Epidemiological aspects of human rotavirus infection in children hospitalized with acute gastroenteritis in an area of northern Italy

Maria Cristina Medici, Monica Martinelli, Maria Cristina Arcangeletti, Federica Pinardi, Flora De Conto, Icilio Dodi, Raffaele Virdis, Laura Anna Abelli, Annalisa Aloisi, Laura Zerbini, Pierpaolo Valcavi, Adriana Calderaro, Sergio Bernasconi, Gian Carlo Izz, Giuseppe Dettori, Carlo Chezzi

Research output: Contribution to journalArticle


Human rotavirus (HRV) is recognized as the most common cause of severe gastroenteritis in children under 5 years of age. Due to the lack of recent reports about the surveillance of HRV infection in Italy, in this study we assessed the prevalence rate of HRV infection on 1,340 stool samples belonging to 1,264 pediatric patients hospitalized with acute gastroenteritis in the period January 2000-December 2002. The stool samples were submitted to virological investigations by electron microscopy (EM) and conventional cell culture, as well as from January 2002 by RT-PCR for norovirus detection. Reovirus-like particles observed by EM were identified by electropherotyping. Single HRV infections were detected in 302 cases (23.9%, ranging from 19.1% in 2000 to 30.2% in 2001). Mixed infections were observed in 28 cases in which HRV was found to be associated with adenovirus in 16 cases (1.3%), with picornavirus in 4 (0.3%), and with norovirus in 8 (2.1% of the 388 cases examined in 2002). The 3 major epidemic periods of HRV infections were March-May 2000 (66 cases), December 2000-May 2001 (128 cases) and September 2001-April 2002 (105 cases) with peaks in March, January and March, and January, respectively. In the periods of major incidence, single HRV infection accounted even for 52.5% of the gastroenteritis cases monthly examined. According to age distribution, 68.9% (208 cases) of HRV infected children was under 4 years (69.6%:230/330 cases, including mixed infections) and 16.9% (51 cases) was in the 5-12-year age group. The epidemiological aspects of HRV infection, also compared to other enteric virus infections, will contribute to assess the magnitude of the problem of HRV in different settings and to devise strategies for intervention.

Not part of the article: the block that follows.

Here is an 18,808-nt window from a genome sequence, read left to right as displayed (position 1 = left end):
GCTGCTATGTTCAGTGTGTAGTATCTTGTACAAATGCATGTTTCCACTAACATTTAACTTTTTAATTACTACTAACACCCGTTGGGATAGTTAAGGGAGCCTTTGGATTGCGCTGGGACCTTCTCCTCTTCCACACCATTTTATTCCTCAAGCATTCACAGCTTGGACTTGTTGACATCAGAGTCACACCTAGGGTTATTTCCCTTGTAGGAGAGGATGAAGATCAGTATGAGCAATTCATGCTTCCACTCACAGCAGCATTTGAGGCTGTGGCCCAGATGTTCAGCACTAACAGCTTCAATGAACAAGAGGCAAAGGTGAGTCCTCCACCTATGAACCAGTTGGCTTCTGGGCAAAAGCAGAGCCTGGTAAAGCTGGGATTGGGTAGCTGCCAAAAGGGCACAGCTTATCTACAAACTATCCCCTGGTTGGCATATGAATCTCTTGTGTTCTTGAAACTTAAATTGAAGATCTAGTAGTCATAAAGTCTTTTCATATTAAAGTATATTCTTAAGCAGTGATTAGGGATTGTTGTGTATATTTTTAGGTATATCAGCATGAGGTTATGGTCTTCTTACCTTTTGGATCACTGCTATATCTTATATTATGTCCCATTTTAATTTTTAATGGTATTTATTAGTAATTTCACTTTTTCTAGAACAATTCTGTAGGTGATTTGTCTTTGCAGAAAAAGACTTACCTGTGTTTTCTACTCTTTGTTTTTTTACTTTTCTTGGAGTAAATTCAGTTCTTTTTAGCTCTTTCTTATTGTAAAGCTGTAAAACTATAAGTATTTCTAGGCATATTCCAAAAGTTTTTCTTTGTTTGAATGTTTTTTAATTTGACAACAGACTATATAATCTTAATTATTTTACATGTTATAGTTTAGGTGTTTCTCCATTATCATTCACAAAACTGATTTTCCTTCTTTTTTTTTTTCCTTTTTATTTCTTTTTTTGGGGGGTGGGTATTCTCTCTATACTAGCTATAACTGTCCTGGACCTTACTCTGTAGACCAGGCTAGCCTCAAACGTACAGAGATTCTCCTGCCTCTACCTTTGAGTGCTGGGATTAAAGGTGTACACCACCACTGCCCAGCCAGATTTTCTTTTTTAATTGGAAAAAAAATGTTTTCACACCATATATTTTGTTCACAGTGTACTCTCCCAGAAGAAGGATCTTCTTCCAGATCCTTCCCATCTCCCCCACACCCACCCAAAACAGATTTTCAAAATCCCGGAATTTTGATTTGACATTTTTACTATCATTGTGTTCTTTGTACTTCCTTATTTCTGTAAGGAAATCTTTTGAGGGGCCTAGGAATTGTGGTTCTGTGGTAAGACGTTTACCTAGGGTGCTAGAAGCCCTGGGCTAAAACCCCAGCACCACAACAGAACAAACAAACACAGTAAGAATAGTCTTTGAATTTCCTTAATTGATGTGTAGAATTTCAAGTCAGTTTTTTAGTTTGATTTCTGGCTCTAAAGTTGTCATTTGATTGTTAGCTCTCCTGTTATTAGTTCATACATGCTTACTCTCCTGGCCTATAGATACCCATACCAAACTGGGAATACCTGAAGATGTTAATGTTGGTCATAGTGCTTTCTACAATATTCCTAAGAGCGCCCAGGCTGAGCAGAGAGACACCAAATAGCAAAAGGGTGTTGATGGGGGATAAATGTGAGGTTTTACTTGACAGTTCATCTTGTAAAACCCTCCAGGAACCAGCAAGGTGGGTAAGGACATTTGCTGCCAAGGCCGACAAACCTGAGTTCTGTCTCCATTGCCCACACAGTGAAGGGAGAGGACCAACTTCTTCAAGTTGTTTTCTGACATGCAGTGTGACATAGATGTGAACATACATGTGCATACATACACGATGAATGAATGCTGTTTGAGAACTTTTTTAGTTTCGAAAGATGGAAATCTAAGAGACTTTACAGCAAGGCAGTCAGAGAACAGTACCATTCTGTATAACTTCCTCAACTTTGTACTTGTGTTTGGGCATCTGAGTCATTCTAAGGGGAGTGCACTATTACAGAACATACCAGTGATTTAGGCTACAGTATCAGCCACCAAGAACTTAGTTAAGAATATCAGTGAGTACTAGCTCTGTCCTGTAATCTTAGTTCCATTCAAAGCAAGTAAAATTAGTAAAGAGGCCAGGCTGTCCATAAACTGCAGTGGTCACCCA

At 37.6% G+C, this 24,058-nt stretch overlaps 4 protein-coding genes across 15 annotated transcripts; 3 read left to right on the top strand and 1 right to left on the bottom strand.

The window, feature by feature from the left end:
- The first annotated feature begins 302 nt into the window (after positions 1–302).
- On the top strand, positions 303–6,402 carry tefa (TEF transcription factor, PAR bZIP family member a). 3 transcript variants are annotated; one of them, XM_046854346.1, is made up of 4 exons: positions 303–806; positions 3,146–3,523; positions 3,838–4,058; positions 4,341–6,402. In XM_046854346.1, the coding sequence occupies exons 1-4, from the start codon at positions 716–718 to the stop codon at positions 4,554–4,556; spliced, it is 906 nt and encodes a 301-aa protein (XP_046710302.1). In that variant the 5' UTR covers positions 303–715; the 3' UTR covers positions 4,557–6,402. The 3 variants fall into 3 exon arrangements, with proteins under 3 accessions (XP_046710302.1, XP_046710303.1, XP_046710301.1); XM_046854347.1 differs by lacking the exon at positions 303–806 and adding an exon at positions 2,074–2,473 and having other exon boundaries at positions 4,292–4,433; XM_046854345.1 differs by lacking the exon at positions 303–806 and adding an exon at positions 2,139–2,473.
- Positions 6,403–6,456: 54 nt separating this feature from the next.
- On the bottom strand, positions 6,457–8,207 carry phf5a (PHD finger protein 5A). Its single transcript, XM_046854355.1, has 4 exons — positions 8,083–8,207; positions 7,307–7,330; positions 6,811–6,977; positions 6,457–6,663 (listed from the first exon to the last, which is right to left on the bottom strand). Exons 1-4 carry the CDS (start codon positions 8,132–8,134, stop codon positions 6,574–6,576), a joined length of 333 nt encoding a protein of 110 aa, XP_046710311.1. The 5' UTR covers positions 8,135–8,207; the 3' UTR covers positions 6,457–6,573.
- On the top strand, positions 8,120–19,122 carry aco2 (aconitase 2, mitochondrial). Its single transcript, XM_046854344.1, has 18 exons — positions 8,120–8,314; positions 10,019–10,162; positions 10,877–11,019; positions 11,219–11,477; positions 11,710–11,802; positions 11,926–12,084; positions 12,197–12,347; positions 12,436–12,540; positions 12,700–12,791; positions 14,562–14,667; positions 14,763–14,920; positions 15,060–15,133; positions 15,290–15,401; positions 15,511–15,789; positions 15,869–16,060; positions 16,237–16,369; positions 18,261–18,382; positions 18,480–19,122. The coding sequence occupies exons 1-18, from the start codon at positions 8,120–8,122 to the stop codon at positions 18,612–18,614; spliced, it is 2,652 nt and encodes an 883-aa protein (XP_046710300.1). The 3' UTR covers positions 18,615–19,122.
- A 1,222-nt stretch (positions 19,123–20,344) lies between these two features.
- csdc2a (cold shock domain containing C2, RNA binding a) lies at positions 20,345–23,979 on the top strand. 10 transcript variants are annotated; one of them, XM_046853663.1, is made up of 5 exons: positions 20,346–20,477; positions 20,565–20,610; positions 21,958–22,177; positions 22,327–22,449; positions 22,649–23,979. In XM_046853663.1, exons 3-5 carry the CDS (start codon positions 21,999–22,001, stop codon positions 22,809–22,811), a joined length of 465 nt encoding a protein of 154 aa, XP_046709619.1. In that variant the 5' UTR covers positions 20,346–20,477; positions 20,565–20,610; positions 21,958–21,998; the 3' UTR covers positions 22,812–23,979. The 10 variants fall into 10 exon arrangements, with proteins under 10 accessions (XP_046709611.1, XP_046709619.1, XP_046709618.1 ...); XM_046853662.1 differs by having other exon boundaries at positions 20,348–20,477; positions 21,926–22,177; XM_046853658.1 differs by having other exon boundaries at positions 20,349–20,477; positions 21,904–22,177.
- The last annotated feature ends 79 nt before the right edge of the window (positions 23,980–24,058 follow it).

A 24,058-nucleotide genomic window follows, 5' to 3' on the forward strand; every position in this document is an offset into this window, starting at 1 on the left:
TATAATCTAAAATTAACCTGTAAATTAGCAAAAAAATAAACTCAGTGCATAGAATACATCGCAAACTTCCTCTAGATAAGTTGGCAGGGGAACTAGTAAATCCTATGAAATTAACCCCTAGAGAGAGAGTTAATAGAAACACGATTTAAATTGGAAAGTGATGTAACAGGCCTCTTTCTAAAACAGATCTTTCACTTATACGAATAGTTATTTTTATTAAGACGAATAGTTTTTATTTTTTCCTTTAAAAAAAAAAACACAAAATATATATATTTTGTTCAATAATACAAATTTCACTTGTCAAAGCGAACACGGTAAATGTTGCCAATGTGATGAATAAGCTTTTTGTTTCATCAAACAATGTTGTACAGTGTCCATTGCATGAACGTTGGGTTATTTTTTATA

Original languageEnglish
JournalActa Biomedica
Issue number2
Publication statusPublished - 2004


  • Acute gastroenteritis
  • Epidemiology
  • Hospitalized children
  • Human rotavirus

ASJC Scopus subject areas

  • Medicine(all)

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